After the first taping there was a two-hour wait followed by a second taping of the same episode with completely different dialogue.
And both times Stapleton was the one who shone out.
No doubt about it she was one of TV's best ever actresses.
Her death aged 90 on June 1 was a big loss for the industry.
I'd first glimpsed her as Judy Holliday's chum in the 1960 musical film Bells Are Ringing.
And Stapleton had long been a staple on Broadway and at husband William Putch's Totem Pole Playhouse in Fayetteville, Pennsylvania.
When Norman Lear came to cast Edith Bunker in All In The Family Stapleton was his first and last choice.
"We made the pilot called Those Were The Days for ABC," she told me. "ABC passed but CBS picked us up with a new title. It was based on a British series Till Death Do Us Part."
No doubt about it Edith was the heart and soul of that series. O'Connor supplied the bombast but Stapleton contributed the underlying love and sympathy.
I got to interview Stapleton at length several times.
She told me she never thought the sitcom would last and had settled for a hefty upfront salary in lieu of residuals.
All In The Family was shot as a mini play in front of a live audience with O'Connor and Stapleton demonstrating their solid theatrical credentials.
She openly flinched when one TV critic called Edith a "dingbat".
"No," Stapleton interjected. "She was terribly naive and trusting."
Her favorite episode came when Edith was raped, an experience she described as "terrible but it was a real acting experience."
Stapleton said she knew she was in a hit when people started coming up to her on the street and singing the theme song. "Almost all got that one line wrong about gee our old LaSalle ran great," she laughed.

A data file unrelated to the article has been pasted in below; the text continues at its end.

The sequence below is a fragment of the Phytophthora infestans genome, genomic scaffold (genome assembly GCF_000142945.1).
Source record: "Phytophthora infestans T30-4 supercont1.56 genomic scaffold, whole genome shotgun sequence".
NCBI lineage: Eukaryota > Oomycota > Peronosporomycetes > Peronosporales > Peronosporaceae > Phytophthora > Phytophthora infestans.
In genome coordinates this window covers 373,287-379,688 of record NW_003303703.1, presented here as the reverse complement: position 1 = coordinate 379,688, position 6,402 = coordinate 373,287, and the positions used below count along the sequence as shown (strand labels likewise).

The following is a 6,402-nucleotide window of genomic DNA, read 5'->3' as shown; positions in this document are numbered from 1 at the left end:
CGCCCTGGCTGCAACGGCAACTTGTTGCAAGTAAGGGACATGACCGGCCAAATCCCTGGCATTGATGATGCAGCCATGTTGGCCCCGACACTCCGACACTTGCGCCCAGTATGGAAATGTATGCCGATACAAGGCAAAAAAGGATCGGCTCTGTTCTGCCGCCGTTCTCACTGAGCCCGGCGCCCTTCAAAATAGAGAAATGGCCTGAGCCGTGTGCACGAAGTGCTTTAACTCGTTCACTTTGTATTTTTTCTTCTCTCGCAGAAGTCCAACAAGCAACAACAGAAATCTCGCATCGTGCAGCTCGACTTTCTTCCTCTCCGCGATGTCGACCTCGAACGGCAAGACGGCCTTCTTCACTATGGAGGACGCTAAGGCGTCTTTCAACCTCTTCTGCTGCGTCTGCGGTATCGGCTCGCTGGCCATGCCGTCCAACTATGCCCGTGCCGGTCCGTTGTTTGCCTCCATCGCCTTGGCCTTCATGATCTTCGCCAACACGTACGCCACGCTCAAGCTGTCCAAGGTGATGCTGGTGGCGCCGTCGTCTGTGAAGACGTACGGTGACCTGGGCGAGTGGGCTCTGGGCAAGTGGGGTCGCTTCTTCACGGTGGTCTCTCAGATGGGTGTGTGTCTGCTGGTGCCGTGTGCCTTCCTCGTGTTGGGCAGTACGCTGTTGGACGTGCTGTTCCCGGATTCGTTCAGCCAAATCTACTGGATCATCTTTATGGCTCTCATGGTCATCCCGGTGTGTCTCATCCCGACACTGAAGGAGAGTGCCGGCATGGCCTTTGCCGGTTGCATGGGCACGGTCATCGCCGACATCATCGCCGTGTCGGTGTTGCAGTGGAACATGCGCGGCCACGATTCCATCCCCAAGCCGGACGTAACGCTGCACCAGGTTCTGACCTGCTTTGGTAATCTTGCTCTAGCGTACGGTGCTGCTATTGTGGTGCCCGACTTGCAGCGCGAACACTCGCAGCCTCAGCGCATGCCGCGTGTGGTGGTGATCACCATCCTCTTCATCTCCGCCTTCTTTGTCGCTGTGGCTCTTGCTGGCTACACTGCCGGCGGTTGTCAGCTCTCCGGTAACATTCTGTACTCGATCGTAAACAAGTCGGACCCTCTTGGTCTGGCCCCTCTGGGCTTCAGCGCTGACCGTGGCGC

Stapleton won Emmys as best comedy actress in 1971, 1972 and 1978.
I saw Stapleton on the stage at the Royal Alex in Putch's revival of the 1938 play Morning's At Seven.
It was such a hit a national tour was set up but Stapleton could not make it because of her AITF taping schedule. She cheered when I told her the replacement was going to be Kate Reid.
All In The Family ran from 1971 through 1979.
Following the departure of Sally Struthers (as Gloria) and Rob Reiner (Meathead), Stapleton reluctantly continued in the spin off titled Archie Bunker's Place.
However after the 1980 season she decided to retire from the show. The next season began with Archie mourning the death of Edith from a stroke a few months earlier.
CBS then ordered a new series be built up just for Stapleton.
"It was written by Peter Fischer and all about a detective. Titled Murder, She Wrote. But I said I didn't want to do an hour drama series. Too much work. So I passed.." she told me.
Instead Stapleton made such well received TV movies as Aunt Mary (1969), Angel Dusted (1981) and Eleanor: Woman Of The World (1982).
In 1990 she returned to TV sitcoms opposite Whoopi Goldberg in Bagdad Cafe.
Producer Lear summed it up best when he wrote on his blog after hearing news of her passing : "Goodbye, Edith darling."